The Green Bay Packers quarterback was ineffective in the 40-10 Thanksgiving Day loss. Part of that can be chalked up to the Lions’ pass rush: they sacked him seven times.
But when Flynn had time to throw, some of his passes lacked the kind of velocity necessary for the speed of the NFL game.
Flynn insisted on Wednesday that his elbow is fine. He said the tendinitis he experienced in his throwing elbow the last two summers in training camp with the Seattle Seahawks and Oakland Raiders is not an issue. He also said reports that his elbow injury was more serious and might need surgery were untrue. He said he had no ligament damage, only tendon problems.
But he said that wasn’t his problem on Thursday, when he completed just 10-of-20 passes for 139 yards with no touchdowns and one interception.
“Maybe trying to guide the ball a little too much instead of just kind of [letting] it cut loose a little bit,” Flynn said Wednesday after he took all the starting-quarterback snaps in practice. “After so many negative plays and things like that, [I was] trying to be too precise with things instead of just going out there and playing and cutting loose.”
Flynn said an example of that was on the interception he threw in the third quarter along the left sideline. He said he was indecisive about whether to make a back-shoulder throw or put the ball up the field. Instead, he threw it between those two spots.
“It was kind of one of those things where instead of just trusting it and cutting it loose, I was getting too cute with it,” Flynn said.
Arm strength was always a concern with Flynn when he was the backup to Rodgers in 2008-11, but Packers coaches always maintained he had enough zip to make any throw in their playbook.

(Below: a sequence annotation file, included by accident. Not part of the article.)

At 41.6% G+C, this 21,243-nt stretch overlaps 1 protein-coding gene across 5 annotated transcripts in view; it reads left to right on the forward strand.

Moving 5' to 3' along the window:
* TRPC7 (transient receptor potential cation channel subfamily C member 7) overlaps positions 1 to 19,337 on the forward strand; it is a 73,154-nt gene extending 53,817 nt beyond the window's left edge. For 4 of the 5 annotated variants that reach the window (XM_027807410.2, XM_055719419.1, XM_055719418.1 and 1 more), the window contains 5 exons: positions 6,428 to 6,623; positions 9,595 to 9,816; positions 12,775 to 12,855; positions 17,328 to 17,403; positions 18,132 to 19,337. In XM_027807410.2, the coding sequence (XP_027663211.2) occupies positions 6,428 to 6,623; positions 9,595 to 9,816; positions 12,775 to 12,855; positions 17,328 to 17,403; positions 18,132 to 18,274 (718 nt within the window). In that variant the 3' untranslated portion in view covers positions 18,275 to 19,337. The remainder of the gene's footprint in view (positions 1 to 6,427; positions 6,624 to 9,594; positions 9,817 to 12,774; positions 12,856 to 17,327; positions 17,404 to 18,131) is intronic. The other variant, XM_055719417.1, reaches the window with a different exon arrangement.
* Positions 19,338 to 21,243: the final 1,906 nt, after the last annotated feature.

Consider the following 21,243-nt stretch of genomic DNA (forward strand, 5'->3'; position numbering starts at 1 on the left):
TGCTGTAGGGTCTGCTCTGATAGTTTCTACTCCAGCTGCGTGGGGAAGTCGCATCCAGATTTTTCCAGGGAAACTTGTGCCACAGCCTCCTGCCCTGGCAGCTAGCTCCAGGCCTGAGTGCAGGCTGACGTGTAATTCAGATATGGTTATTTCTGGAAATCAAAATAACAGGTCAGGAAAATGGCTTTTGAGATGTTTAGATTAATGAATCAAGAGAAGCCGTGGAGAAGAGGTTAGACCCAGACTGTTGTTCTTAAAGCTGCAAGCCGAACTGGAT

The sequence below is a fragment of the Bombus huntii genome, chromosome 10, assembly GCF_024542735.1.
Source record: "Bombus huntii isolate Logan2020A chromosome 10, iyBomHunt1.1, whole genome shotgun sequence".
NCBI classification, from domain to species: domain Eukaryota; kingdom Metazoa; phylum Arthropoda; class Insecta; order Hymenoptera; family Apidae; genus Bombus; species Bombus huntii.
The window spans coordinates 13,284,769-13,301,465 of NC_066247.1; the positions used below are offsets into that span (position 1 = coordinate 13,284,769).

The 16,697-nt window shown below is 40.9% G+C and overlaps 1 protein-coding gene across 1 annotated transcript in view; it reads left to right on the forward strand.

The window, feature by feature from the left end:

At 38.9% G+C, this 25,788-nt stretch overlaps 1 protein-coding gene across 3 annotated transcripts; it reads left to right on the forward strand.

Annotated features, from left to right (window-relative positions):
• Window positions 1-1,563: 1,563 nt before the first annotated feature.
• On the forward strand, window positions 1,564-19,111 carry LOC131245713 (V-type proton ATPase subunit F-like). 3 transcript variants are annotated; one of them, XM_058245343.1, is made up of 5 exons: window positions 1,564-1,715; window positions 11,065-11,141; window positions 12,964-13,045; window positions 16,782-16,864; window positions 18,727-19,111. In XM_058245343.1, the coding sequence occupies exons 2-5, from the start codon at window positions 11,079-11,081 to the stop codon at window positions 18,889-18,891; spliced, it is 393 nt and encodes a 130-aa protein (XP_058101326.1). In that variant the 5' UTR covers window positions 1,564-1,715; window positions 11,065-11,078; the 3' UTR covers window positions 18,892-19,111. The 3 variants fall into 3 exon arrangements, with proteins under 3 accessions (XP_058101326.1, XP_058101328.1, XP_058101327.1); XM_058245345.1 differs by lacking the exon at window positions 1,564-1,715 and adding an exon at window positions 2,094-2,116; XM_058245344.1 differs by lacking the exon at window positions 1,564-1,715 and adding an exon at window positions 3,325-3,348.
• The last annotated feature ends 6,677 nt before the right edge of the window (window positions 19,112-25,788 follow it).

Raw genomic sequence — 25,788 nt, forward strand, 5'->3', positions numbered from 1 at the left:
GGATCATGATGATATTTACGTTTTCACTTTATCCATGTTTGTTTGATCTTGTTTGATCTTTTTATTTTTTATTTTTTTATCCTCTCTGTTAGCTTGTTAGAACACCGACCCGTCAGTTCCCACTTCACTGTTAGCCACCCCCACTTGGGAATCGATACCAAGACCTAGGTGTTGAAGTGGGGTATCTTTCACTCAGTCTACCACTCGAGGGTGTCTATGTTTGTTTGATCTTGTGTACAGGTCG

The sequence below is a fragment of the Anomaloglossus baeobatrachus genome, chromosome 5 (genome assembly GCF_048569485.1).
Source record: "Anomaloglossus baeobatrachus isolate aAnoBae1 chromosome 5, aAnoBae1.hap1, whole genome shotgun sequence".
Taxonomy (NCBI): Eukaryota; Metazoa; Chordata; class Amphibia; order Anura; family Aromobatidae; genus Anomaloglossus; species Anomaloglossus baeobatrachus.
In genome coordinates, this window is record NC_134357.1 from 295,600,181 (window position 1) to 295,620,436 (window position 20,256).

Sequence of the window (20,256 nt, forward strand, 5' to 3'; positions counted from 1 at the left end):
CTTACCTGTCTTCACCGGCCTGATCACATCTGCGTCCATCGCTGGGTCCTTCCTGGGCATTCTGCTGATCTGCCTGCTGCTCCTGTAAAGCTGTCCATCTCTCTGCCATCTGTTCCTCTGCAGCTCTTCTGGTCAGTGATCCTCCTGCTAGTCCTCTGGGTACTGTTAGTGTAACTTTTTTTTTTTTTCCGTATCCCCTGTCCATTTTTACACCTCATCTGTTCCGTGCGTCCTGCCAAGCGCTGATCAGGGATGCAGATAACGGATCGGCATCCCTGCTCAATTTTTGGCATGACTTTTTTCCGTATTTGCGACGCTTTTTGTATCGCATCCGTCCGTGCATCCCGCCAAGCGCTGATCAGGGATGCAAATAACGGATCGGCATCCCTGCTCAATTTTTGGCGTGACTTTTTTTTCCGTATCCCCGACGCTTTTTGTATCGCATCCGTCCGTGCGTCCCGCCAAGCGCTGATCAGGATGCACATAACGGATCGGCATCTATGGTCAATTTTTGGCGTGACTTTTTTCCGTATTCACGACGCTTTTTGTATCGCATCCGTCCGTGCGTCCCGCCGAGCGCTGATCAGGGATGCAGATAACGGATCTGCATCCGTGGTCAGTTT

If arm strength is the issue, there may be little reason to expect different results against the Atlanta Falcons on Sunday, when he is expected to make his second straight start in place of the injured Rodgers.
The forecast for Sunday at Lambeau Field calls for a high temperature of 22 degrees, with a slight chance of snow, conditions that will be much more difficult to throw in than the climate-controlled atmosphere at Detroit's Ford Field.
“As far as his arm strength, I think he’s fine,” Packers coach Mike McCarty said. “It’s more getting in tune with who he’s throwing to, when to throw it, making the protection adjustments, particularly the way defenses have been playing us. I think it’s more of that.”
To be sure, Flynn had little practice time to prepare for the Lions. The short week allowed for only two brief practices at less than full speed.
“Matt was kind of joking today, ‘Ah, it's actually kind of nice that we’re going to run the plays [in practice] that we’re going to run in the game,” receiver Jordy Nelson said Wednesday. “Obviously, last week all we had was pretty much walk-throughs. He’s going to get more and more comfortable. Obviously, he’s been here, but being gone a couple years it’s still hard. So, he can make the plays that allow us to win games. He’s done it in the past.”
But until Flynn does it again, opposing defenses likely will continue to stack the box with defenders and take away the Packers’ running game. The Lions essentially dared Flynn to beat them with his arm, and he couldn’t do it.
“If people are loading the box, I don’t think the mindset is we have to throw deep,” Flynn said. “We just have to make them respect the pass, whatever that is. Take what they give us, whether that’s quick throws, deep throws, whatever it is. You have to make people respect the throw again.”